A Planning Inspector has just overturned a decision by Durham County Council and granted planning permission for a new 500KW anaerobic digestion (AD) plant on a farm at East Hedleyhope, Bishop Auckland. The proposed plant and associated combined heat and power plant would provide electricity and heat out of digesting farmyard manure and other organic wastes. The case establishes Prism as one of the leading planning consultancies with expertise and in depth knowledge of the AD process. Prisms involvement was secured by Paul Palmer of CH4 Sense, a leading provider of AD services The application was submitted to Durham County Council in June 2012 and although initially supported by officers, was refused by the planning committee in November 2012 with members disagreeing with officer’s assessment of the case. Members were concerned over the visual impact, odour, noise and the overall sustainability of the project. The decision of the Council was taken to appeal and an Informal Hearing took place in April 2013. In allowing the appeal, the Planning Inspector noted that the Council had not considered the National Anaerobic Digestion Strategy and considered that the Council’s policy base carried very little weight, being written well before the publication of the National Strategy in 2011. The Inspector considered that the tanks, although large in scale, would present itself as components of an existing farm and would have been properly screened by the landscape belt proposed in the application. In looking at the noise nuisance, he noted that the scheme did not breach World Health Organisation guidelines for night time noise and in looking at the odour decided this was something which would be properly regulated by the Environment Agency in due course. He considered that the Planning Authority were wrong in trying to adopt a precautionary stance in assuming that matters might go wrong. He went on to consider that this was a highly sustainable location for this type of development and was consistent with the National Anaerobic Digestion Strategy published by the government. He criticised the Council for seeking to locate such developments in existing industrial areas noting that certain types of AD facility would require large amounts of land to operate and they could not be expected to locate in general industrial areas to apply the presumption on favour of sustainable development established in the National Policy Framework for Planning and granted consent. Unusually, he went on to allow a full claim for costs against the Council noting that the members had departed from the professional advice of their officers without proper grounds. He was very critical of the Council applying a precautionary principle when advice clearly states that it is not their role in the planning system to do so. He concluded that the Council’s reasons for refusal were not justified or supported by any written or visual evidence and that the Council had put the appellant to the unnecessary cost of preparing evidence for and attending the appeal. Prism, and their client were delighted with the outcome of the appeal, noting that it was a complete vindication of the case they had argued and presented to the Council throughout the planning application process. In particular, Prism had supplied the Council with information covering all the points of concern and had sought to allay fears in these important areas. That this presentation of information was ignored by members is regrettable. However the AD process in the UK is still at a relatively young stage and it is perhaps understandable that fear of the unknown creeps into the decision making process. Hopefully this decision will show clearly that AD is here to stay and are properly considered proposals with well argued evidence should not be refused except on very specific and clear grounds. Prism look forward to working with the Council to get the scheme up and running in the very near future.

Appeal Costs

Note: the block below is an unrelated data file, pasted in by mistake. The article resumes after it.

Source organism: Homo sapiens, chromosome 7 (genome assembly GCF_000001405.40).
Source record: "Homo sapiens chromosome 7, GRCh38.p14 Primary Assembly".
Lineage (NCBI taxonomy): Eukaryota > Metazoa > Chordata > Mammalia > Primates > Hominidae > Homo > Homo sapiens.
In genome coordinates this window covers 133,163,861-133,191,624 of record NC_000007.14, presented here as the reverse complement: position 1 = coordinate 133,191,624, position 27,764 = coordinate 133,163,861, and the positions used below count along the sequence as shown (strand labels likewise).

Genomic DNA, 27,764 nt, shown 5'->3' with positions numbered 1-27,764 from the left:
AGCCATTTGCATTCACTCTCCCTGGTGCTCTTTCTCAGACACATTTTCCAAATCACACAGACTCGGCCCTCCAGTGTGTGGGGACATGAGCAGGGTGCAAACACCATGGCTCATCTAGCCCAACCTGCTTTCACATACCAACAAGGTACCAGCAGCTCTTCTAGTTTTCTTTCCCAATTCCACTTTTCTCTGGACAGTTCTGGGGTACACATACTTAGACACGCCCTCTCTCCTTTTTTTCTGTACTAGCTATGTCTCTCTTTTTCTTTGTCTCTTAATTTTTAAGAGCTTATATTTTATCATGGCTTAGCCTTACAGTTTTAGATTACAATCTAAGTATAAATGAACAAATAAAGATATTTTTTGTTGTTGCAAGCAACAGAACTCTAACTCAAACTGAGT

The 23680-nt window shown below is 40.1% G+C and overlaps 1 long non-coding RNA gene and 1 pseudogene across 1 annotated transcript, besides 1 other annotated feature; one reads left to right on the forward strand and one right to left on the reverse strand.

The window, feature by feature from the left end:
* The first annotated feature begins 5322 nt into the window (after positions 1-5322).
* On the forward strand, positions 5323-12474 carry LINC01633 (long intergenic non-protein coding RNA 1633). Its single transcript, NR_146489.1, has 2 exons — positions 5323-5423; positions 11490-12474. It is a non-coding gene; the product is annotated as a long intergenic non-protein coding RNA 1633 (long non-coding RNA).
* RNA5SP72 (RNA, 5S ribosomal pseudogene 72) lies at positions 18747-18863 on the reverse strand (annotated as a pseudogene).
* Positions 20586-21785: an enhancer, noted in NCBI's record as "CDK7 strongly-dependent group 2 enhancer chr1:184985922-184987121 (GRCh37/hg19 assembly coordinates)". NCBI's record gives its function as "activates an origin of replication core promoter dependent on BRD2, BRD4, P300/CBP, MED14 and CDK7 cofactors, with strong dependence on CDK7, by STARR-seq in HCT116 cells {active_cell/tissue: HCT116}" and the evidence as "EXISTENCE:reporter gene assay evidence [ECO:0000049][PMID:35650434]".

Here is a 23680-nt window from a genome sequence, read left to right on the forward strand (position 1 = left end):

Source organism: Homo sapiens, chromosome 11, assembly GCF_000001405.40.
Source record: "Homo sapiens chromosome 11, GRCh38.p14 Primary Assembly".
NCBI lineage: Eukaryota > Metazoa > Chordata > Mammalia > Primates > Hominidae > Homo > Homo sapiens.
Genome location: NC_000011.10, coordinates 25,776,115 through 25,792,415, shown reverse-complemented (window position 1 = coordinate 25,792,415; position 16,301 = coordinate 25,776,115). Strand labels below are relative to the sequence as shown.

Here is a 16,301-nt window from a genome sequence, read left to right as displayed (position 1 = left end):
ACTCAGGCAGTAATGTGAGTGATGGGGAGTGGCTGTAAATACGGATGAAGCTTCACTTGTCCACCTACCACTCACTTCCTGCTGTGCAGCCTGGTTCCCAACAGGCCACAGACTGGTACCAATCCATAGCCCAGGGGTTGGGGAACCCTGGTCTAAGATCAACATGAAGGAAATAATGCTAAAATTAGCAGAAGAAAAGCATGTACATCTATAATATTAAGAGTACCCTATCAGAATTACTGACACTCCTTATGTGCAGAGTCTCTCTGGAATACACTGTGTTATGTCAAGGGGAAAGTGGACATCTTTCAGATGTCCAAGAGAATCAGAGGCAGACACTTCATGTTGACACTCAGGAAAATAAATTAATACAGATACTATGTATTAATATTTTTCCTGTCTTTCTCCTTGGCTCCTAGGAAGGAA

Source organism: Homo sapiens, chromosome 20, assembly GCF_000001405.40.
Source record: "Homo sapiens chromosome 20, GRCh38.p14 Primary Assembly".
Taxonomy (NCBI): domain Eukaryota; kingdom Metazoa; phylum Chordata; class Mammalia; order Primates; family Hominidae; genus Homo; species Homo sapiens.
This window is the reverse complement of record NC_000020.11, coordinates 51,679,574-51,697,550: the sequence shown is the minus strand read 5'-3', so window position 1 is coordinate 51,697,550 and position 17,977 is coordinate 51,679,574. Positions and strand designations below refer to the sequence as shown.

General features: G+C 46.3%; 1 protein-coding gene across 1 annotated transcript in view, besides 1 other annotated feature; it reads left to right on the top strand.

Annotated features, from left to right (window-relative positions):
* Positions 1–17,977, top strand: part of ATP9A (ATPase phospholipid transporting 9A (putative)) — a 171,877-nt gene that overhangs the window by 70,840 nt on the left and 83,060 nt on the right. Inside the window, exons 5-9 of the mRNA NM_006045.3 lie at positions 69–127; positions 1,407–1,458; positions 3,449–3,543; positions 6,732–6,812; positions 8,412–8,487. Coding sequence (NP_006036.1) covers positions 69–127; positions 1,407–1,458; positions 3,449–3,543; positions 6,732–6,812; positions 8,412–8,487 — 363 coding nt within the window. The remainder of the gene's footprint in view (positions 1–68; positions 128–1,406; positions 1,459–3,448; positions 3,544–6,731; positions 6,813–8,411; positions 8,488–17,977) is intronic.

Welcome to Prism’s first attempt at a planning ‘blog’. I know that it’s probably not as exciting as learning what David Cameron has just had for breakfast but there are things happening out there in the planning world which affect the way in which we all do business. We thought we would start off by looking at the new changes to the appeal system, in particular the new abilities to claim costs across the board. If this might be of interest to you, read on…… If not, either go back to Mr Cameron’s breakfast for the day or tell me what else you would find interesting! When fighting a planning appeal, both sides are responsible for their own costs, regardless of who wins or loses. The only time this script is departed from is when one party behaves unreasonably. Even then, the aggrieved party can only apply for costs if the appeal is being heard at either a public inquiry or an informal hearing. These formats account for only a very small proportion of appeals –less than 10%. The alternative format of appeal, the written representation, is the cheapest and quickest but couldn’t be used to claim costs back except in specialist enforcement cases.That’s all changed now under new rules that came into effect on 6th April. From now on, any appeal started after that date, regardless of whether its written representations, informal hearing or public inquiry can be used to claim costs where a party has behaved unreasonably. Usually it’s the appellant aggrieved with the LPA which wants their costs but potential appellants need to understand it works both ways. Lodging any form of frivolous appeal can work against you but in my experience this rarely happens. The new guidance goes on to give examples of what the government will consider to amount to unreasonable behaviour and it throws up some interesting new areas for you all to be aware of. I thought I would draw your attention to a few of these in this note –some of them might cause your eyebrows to raise! 1) It is expected that applicants and LPA will have constructive pre-application discussions with each other. Where the LPA refuse or fail to provide reasonably requested information this can be valid grounds for an award. 2) Determining applications in an inconsistent manner! 3) Imposing conditions that fail the key tests set out in Circular 11/95 4) Refusing an application for a reason that could be overcome through the imposition of a condition instead. 5) Requiring the applicant to enter into a S106 agreement, the terms of which exceed current government guidance. 6) Relying on third parties to substantiate reasons for refusal 7) Withdrawal of grounds of refusal. 8) Not providing or agreeing a ‘Statement of Common Ground’ where relevant for an inquiry. One area I thought I would bring to you specific attention concerns those times when you have a problem and are negotiating on a solution and then the Council decide, for reasons of their own performance that they are going to refuse your proposals. I know we have all faced such frustrating scenarios. The new guidance does not deal with this head on but there is a reference to an oblique situation which may be of interest. Where you are negotiating with the Highways Agency and are close to reaching a solution, the guidance does tell you that if the LPA refuse the proposal without waiting for the solution to emerge, they may be considered unreasonable because their actions have resulted in an unnecessary appeal. The principles established by this will be interesting to say the least. We need a few ‘test cases’ to emerge and clarify just how far the Inspectorate have been told to go. What is clear is that LPA’s are far more exposed to costs than was previously the case and the scope for what is considered unreasonable has become much wider. Like everything in the planning world, there is an enormous paper chase surrounding how all of this is to be administered and great deal of bureaucracy. However it’s all familiar to us at Prism so give us a shout if any of this strikes a chord with you.